Dr Toby Boyson is a Senior Lecturer in electrical engineering at the School of Engineering and Information Technology at UNSW Canberra. He completed a Bachelor of Science in physics and chemistry at ANU, graduating with first class honours in 2007. He received his PhD in electrical engineering in 2012 from UNSW, for the development and experimental validation of a new type of cavity ringdown spectroscopy.
Dr Boyson worked as a postdoctoral fellow for Professor Ian Petersen (now at ANU), Associate Professor Charles Harb (now Chief Executive Officer, Ring IR Inc.), and Associate Professor Sean O'Byrne (UNSW Canberra) before taking his current position as an education focussed lecturer. He has designed and built optoelectronic instrumentation to measure explosives and chemical warfare agents, to characterise hypersonic flows, and to validate new control algorithms. Instrumentation and signal processing techniques he helped develop have been a finalists at the UNSW Innovation awards (2012), and the Australian Museum Eureka Prize (2015). He holds several patents and patent applications in signal processing and spectroscopic instrumentation that are being developed for commercialisation in the USA. You can view his Google Scholar profile here.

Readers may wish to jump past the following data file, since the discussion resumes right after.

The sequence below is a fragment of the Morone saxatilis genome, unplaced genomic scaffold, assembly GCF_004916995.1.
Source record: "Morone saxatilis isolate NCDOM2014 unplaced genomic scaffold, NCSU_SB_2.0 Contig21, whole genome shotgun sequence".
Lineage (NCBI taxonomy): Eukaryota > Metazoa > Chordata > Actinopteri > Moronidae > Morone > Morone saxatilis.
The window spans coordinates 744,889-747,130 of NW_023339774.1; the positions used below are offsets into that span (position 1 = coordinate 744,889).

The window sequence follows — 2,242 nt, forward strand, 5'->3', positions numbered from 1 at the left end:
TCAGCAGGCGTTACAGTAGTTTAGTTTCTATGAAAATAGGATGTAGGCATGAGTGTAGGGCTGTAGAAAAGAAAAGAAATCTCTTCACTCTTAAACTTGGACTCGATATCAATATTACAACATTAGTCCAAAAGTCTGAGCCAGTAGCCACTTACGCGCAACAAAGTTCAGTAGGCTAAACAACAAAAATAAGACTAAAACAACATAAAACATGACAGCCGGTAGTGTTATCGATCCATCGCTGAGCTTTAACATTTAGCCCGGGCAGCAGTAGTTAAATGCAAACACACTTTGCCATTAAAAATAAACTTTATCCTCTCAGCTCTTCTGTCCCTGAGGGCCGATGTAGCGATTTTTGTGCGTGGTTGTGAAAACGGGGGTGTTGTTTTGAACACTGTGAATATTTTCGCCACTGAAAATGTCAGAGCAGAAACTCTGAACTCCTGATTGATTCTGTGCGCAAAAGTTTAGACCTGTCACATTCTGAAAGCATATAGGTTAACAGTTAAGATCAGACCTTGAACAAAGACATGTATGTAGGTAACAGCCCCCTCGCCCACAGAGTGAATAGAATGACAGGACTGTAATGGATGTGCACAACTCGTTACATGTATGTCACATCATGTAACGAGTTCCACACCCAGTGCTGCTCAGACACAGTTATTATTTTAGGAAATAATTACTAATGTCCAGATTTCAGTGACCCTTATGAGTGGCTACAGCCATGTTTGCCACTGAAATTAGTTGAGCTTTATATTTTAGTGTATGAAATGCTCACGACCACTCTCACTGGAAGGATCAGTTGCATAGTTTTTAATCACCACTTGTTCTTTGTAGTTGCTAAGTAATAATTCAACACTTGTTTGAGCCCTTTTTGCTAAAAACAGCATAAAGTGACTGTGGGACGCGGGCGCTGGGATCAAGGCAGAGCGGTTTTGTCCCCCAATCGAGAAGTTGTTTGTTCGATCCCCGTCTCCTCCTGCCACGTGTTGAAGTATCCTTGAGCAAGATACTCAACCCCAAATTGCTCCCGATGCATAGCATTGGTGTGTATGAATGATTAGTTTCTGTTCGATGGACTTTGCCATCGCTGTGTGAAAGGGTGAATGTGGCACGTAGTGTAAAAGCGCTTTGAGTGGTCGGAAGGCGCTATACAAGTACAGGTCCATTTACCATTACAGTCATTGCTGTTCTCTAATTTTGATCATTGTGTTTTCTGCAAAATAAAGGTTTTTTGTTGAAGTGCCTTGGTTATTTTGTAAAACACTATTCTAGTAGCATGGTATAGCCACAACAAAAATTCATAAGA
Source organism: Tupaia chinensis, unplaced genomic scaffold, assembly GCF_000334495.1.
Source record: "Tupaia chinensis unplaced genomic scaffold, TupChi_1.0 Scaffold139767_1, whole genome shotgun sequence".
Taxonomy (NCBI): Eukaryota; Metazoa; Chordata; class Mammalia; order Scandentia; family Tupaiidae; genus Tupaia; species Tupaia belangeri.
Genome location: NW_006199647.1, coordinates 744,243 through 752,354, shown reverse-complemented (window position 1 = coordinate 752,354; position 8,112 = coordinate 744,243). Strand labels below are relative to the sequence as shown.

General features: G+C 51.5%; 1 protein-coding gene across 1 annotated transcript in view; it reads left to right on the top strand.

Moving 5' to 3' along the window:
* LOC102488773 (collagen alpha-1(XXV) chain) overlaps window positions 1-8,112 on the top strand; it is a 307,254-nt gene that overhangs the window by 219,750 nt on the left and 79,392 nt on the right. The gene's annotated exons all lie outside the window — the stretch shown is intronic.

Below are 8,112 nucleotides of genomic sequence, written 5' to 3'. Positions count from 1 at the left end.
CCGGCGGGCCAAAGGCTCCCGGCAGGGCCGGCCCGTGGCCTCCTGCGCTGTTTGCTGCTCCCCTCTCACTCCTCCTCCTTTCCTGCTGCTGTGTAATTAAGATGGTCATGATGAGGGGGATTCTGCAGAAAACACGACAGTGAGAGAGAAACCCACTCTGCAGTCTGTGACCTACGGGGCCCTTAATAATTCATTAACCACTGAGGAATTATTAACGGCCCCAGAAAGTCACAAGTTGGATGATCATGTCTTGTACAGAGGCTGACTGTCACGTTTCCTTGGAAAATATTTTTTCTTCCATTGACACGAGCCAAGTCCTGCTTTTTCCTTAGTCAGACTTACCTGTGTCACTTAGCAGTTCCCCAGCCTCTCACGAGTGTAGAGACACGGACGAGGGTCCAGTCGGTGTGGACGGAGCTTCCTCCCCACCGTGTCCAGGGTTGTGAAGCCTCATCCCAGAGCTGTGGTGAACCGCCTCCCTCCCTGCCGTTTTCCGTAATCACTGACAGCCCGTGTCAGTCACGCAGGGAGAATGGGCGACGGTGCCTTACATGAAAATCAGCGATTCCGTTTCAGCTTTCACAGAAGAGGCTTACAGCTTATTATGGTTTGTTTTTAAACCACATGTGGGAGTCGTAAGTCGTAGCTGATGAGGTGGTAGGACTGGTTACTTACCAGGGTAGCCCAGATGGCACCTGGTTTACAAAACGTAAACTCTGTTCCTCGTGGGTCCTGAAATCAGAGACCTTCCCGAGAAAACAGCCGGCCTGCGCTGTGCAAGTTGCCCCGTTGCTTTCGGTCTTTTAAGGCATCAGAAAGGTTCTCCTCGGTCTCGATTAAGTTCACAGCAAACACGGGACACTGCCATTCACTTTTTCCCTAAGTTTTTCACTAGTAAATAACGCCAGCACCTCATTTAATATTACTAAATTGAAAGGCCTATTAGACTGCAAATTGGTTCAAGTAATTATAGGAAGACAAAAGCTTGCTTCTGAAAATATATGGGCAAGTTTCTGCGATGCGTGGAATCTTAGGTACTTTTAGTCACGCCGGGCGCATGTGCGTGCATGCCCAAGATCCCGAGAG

Dr Boyson currently spends most of his time teaching analog circuit design and coordinating the Electrical Engineering degree: he is course co-ordinator for ZEIT3216 - Design of Electronic Circuits 3, ZEIT2207 - Design of Electronic Circuits 2, and ZEIT1208 - Introduction to Electrical Engineering He also teaches into several other courses in the EE program. Dr Boyson is interested in all aspects of engineering education: he is particularly interested in the links between the affective and cognitive development of engineering students, problem solving and practical lab skills through the lens of cognitive load theory, and in increasing and maintaining the representation of women in engineering degrees.
He is the current co-chair (with Dr Bianca Capra) of YoWIE, an outreach designed to encourage young women to pursue STEM degrees and careers.